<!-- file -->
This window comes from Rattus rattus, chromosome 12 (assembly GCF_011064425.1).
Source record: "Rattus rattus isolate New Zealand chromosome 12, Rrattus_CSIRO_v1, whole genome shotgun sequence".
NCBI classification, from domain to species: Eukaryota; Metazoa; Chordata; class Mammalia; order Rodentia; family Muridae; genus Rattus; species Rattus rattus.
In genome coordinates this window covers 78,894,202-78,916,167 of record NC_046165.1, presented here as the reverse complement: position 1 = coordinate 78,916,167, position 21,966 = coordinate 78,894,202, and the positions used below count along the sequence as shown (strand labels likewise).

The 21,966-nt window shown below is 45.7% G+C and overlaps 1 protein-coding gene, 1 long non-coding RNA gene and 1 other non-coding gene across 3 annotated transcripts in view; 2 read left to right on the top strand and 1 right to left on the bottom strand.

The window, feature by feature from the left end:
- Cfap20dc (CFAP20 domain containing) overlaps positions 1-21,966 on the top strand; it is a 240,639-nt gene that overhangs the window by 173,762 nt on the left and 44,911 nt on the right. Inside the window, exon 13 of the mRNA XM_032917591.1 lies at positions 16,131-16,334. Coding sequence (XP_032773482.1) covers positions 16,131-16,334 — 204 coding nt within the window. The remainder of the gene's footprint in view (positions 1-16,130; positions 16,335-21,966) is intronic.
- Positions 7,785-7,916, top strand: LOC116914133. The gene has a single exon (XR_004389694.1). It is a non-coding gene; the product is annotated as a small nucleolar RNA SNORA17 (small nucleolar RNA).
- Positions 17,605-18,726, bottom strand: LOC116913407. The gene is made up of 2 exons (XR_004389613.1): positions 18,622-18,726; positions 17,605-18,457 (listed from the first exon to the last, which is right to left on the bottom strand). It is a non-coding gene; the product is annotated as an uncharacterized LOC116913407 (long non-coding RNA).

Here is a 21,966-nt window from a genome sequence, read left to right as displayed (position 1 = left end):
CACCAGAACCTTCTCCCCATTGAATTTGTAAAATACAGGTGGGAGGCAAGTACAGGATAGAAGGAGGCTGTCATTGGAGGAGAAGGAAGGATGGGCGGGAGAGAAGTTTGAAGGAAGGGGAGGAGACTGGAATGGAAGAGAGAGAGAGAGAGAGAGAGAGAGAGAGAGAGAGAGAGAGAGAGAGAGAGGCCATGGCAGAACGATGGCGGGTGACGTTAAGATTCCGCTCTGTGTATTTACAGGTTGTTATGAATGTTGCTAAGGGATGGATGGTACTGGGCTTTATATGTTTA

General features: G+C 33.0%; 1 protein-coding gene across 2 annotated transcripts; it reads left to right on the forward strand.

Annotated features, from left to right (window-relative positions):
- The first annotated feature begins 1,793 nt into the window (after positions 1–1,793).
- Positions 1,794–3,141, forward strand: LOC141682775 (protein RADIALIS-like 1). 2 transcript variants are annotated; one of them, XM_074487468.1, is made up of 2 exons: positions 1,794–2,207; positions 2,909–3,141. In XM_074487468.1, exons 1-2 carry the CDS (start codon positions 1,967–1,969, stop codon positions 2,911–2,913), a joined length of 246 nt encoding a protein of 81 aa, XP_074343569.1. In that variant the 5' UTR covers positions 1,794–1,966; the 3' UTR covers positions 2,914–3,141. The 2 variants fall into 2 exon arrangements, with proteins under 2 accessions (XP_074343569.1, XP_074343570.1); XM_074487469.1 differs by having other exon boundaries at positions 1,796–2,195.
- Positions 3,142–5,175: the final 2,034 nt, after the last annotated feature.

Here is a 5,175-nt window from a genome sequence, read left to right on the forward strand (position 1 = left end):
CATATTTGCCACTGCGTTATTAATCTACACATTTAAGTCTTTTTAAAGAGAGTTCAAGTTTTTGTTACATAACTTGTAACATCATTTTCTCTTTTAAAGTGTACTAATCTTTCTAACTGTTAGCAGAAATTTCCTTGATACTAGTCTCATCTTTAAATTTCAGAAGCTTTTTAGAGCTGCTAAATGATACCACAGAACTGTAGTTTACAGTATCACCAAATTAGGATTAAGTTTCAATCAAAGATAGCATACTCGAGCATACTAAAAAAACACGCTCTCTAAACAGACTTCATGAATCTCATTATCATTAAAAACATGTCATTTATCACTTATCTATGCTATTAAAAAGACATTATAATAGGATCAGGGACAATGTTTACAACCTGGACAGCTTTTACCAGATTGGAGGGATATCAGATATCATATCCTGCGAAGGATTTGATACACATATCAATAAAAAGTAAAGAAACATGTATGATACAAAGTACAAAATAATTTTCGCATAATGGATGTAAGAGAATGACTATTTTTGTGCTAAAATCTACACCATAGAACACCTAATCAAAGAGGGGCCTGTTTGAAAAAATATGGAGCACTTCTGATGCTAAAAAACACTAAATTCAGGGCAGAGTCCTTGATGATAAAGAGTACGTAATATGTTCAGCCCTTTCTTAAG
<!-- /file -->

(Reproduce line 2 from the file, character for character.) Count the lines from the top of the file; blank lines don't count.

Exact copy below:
Source record: "Rattus rattus isolate New Zealand chromosome 12, Rrattus_CSIRO_v1, whole genome shotgun sequence".